NEW ORLEANS (AP) — An environmental watchdog group filed a lawsuit Thursday against the company it blames for an oil spill 11 miles (18 kilometers) off the coast of Louisiana, claiming oil has been flowing into the Gulf of Mexico for more than seven years with few details about what's being done to stop it.
Waterkeeper Alliance claims hundreds of gallons (liters) of oil are leaking every day from the site where an offshore platform and 28 oil wells owned by Taylor Energy Co. were damaged by a seafloor mudslide triggered by Hurricane Ivan in 2004.
By comparison, the 2010 blowout of BP PLC's Macondo well spewed more than 200 million gallons (757 million liters) total, for an average of about 2.35 million gallons (8.9 million liters) a day, according to government figures.
The New York-based alliance said they filed the federal lawsuit in New Orleans because Taylor Energy and government regulators refuse to answer basic questions about their spill response.
"This spill is in relatively shallow water," said Justin Bloom, a regional director for the group. "If it takes more than seven years to contain a spill like this in a relatively accessible environment, what would happen in a dangerous and inaccessible deepwater environment?"
Taylor Energy didn't immediately respond to calls Thursday seeking comment. A spokeswoman for the Interior Department's Bureau of Safety and Environmental Enforcement said the agency doesn't comment on pending litigation.
The suit accuses the New Orleans-based company of violating the Clean Water Act and Resource Conservation Recovery Act and seeks civil penalties of up to $37,500 per day.
Waterkeeper Alliance says satellite imagery and an analysis of oil slicks indicate oil is leaking from the site at a rate of 100 to 400 gallons (378 to 1,514 liters) per day.
The Coast Guard, however, says the average amount of oil leaking from the site is 7.5 gallons (28 liters) per day. Oil sheens from the site have been "minimal" and have never made landfall, according to the Coast Guard, which says a total of 12,720 gallons (48,149 liters) of oil have been reported from daily observations since the spill started in 2004.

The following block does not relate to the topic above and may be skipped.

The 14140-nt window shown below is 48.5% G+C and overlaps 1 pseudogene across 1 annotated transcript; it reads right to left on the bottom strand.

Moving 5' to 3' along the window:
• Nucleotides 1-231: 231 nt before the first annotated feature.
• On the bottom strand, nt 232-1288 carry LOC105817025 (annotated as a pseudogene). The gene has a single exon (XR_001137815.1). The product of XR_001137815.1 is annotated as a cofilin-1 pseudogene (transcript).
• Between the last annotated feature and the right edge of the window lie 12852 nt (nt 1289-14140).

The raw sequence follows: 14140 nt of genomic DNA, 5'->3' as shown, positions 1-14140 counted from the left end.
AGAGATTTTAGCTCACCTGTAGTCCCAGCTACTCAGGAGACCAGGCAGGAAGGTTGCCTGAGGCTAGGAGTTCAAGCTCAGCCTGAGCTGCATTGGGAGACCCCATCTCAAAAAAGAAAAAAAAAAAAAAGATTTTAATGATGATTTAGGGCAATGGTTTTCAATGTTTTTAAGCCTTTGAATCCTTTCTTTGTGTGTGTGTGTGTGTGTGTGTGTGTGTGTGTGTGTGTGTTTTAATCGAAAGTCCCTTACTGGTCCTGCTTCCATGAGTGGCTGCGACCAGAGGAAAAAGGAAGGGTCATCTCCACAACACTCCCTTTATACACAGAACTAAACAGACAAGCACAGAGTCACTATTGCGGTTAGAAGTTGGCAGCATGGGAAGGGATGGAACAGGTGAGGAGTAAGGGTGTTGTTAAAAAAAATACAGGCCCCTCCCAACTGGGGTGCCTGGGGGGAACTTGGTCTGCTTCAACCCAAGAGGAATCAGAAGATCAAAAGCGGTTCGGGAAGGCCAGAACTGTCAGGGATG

The Coast Guard also says three containment domes were deployed to capture the oil.
"The sheen size of a few gallons (in volume as observed over the sheen dimensional area) has been too thin of an oil film to warrant offshore recovery operations," a Coast Guard statement says.
The April 20, 2010, blowout of the Macondo well triggered America's worst offshore oil spill, with more than 200 million gallons (757 million liters) of oil gushing into the Gulf. Oil from the BP spill washed up on beaches, befouled marshes and disrupted the region's seafood industry.
While the spill blamed on Taylor Energy is minuscule in comparison, Bloom said it's reasonable to assume the leak has had a "cumulative impact" harmful to the Gulf's environment.
The Interior Department directed Taylor Energy to deposit $500 million in a trust to cover spill-related expenses, according to a report issued by the Waterkeeper Alliance. The alliance says a rig that Taylor Energy hired to plug the damaged wells hasn't been seen at the site since June 2011 even though oil slicks continue to be spotted nearby.
"This suggests that fixing the leak is a low priority for the company and government regulators," the report says.
Other environmental groups are named as plaintiffs in the suit, including the Louisiana Environmental Action Network, Atchafalaya Basinkeeper, Galveston Baykeeper and Louisiana Bayoukeeper.
In October, Waterkeeper Alliance filed a notice of its intent to sue and sent demand letters to Taylor Energy and two other companies, Korea National Oil Corp. and Samsung C&T Corp. In 2008, Taylor Energy sold most of its energy assets for an undisclosed price to the other two companies, which formed a joint venture to operate them. Korea National and Samsung, however, have said Taylor Energy retained ownership of the production platform and wells that are the target of the lawsuit.